A complete mixing method based around the techniques of the world's most famous producers.
Free Mixing Resources On-line!

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April 13, 2011, 11:40:25 AM
Man, that's a painful read, but spot-on of course and a lesson well learnt, not even gonna begin to make excuses....

Sorry if I came across as a bit negative -- it certainly isn't my intention to be nasty! To be honest, I was just slightly embarrassed not to be able to be more constructive :-[ I'll have a listen to the update and hopefully I'll be able to post some more useful comments then.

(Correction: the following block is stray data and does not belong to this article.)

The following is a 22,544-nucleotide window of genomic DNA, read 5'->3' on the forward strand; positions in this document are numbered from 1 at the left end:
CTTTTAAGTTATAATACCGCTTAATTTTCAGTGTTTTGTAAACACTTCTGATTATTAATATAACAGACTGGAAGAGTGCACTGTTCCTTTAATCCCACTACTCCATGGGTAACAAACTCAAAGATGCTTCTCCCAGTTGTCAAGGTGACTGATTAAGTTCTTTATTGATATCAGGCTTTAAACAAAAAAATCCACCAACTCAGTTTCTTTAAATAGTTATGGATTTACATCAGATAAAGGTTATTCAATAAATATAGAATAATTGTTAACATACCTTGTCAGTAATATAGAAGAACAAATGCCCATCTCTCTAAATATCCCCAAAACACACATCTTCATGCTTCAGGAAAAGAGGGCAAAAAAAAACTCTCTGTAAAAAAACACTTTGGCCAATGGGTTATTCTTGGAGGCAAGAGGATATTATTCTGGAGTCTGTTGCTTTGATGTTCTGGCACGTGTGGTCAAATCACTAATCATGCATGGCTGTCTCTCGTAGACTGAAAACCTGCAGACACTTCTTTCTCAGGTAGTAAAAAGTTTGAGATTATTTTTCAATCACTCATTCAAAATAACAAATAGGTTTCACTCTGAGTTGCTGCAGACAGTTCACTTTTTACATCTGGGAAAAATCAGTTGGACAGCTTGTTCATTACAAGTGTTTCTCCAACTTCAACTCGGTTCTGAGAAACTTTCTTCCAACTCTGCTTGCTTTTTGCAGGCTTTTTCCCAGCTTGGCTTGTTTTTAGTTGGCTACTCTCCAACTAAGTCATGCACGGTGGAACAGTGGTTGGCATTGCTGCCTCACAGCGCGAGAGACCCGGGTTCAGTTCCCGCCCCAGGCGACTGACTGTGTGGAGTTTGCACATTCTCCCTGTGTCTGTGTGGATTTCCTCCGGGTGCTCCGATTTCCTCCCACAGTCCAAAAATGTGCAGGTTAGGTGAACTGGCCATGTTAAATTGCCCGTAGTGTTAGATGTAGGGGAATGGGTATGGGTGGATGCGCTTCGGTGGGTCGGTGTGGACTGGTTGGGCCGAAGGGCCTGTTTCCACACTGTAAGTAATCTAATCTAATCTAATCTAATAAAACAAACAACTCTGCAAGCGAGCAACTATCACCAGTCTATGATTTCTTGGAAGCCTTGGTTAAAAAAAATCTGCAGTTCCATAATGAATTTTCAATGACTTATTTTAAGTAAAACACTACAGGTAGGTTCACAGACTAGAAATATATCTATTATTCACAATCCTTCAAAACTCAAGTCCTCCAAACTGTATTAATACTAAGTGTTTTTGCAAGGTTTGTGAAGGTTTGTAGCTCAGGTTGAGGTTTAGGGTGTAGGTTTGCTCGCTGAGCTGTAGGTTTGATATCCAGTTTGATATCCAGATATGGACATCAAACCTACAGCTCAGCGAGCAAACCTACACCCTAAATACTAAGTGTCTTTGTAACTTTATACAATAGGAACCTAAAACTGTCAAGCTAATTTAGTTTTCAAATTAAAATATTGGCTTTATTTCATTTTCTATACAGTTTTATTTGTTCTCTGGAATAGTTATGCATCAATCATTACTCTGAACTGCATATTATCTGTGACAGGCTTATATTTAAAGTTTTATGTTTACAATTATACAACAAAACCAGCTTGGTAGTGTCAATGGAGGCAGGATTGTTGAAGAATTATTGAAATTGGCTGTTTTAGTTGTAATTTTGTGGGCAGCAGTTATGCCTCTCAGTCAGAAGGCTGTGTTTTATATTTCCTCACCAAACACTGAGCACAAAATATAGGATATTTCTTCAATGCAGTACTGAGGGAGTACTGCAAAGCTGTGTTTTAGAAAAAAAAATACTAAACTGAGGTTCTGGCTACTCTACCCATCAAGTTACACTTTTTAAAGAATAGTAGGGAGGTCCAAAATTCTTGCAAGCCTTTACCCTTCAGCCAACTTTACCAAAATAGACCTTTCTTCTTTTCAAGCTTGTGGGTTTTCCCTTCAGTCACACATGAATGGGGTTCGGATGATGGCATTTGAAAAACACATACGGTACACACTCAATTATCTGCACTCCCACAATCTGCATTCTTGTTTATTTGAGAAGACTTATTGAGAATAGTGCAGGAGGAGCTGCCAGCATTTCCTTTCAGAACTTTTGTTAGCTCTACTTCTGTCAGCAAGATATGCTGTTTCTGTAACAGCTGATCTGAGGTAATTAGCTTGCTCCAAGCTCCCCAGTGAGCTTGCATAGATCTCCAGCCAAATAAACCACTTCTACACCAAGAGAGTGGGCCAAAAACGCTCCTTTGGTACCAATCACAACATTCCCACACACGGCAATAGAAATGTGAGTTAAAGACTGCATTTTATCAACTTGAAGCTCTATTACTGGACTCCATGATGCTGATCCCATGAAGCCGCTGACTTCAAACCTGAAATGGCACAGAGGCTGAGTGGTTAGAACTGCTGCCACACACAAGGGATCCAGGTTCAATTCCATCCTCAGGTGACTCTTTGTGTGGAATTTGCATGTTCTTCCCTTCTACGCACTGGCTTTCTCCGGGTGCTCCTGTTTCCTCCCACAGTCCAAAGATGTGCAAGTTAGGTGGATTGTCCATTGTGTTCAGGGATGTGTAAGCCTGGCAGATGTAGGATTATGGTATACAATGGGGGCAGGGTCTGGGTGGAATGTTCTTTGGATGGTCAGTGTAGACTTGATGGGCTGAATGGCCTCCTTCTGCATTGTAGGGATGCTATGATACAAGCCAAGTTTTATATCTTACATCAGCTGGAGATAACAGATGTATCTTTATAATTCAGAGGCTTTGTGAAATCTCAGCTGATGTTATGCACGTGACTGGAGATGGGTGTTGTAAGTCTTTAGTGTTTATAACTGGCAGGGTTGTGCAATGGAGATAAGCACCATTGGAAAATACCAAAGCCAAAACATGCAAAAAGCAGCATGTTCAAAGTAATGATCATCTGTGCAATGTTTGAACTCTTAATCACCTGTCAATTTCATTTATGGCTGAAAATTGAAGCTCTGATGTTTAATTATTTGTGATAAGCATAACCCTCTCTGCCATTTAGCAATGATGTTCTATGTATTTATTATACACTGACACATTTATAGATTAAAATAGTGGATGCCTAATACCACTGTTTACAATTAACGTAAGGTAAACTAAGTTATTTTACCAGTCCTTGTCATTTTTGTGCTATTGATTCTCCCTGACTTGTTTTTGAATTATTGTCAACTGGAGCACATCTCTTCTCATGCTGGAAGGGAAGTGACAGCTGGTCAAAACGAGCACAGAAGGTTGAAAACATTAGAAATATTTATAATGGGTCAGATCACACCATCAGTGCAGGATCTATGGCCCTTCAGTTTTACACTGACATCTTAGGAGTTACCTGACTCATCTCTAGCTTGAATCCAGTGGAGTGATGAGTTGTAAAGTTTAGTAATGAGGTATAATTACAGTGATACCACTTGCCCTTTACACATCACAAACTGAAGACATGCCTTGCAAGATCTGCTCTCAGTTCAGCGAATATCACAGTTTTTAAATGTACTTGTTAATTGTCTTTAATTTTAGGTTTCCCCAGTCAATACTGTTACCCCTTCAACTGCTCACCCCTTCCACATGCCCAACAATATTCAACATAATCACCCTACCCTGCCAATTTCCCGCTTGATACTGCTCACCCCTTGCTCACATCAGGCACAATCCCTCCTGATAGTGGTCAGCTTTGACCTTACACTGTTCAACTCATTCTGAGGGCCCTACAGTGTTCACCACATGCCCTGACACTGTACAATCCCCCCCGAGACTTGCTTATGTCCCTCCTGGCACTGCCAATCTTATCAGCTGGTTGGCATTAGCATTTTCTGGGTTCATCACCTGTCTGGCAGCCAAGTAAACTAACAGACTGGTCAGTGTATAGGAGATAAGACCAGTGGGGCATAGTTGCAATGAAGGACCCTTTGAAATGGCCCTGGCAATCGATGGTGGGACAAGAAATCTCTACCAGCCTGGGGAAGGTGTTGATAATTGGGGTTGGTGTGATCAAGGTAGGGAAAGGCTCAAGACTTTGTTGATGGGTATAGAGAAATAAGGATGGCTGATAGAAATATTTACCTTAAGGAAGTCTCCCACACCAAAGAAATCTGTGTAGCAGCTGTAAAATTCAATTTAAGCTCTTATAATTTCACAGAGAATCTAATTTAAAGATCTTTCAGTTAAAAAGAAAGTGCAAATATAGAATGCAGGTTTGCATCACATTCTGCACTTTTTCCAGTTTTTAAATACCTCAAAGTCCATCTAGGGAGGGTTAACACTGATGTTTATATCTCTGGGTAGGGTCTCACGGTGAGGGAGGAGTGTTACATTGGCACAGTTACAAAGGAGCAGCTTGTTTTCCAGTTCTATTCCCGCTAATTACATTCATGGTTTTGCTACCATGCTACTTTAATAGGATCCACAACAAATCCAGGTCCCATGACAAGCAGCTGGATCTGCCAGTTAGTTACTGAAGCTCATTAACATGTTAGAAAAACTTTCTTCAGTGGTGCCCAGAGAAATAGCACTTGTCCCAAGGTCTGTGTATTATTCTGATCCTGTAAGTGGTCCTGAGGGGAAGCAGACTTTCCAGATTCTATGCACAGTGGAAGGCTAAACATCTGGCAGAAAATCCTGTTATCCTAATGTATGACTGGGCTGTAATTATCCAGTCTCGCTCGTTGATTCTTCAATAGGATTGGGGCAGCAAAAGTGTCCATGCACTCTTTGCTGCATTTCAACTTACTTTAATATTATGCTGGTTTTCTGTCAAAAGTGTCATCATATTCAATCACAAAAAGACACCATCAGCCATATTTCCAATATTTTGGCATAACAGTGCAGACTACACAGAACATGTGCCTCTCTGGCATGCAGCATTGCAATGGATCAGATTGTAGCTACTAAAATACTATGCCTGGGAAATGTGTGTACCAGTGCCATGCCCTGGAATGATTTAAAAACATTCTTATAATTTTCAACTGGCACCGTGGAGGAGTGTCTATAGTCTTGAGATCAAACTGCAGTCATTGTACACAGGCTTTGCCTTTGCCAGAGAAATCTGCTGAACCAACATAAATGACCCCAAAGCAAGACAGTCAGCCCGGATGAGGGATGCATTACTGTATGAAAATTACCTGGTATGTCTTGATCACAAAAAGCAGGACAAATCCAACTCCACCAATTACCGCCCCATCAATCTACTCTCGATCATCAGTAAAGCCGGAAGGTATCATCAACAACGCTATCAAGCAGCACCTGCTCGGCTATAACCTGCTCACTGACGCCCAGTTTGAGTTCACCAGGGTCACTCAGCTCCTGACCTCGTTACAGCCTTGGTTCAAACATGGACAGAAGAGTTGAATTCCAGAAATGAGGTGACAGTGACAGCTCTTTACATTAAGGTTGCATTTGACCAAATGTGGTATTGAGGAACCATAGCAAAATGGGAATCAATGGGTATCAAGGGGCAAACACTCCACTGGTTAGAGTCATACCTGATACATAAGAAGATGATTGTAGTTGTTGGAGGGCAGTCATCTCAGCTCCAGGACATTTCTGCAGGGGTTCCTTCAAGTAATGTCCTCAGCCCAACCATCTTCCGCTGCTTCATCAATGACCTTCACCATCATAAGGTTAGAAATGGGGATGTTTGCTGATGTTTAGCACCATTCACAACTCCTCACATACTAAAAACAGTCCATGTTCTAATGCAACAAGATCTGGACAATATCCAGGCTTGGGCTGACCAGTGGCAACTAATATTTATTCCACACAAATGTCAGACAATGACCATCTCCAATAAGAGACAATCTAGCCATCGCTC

Mixing Secrets For The Small Studio
A complete mixing method based around the techniques of the world's most famous producers.
Free Mixing Resources On-line!

  • **
April 13, 2011, 12:10:41 PM
Man, that's a painful read, but spot-on of course and a lesson well learnt, not even gonna begin to make excuses....

Sorry if I came across as a bit negative -- it certainly isn't my intention to be nasty! To be honest, I was just slightly embarrassed not to be able to be more constructive :-[ I'll have a listen to the update and hopefully I'll be able to post some more useful comments then.

No, wasn't taken that way at all, I deserved it and it was really constructive. Thanks for having a listen.

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April 13, 2011, 01:16:40 PM
http://dl.dropbox.com/u/17888249/Blood_To_Bone__Master.wma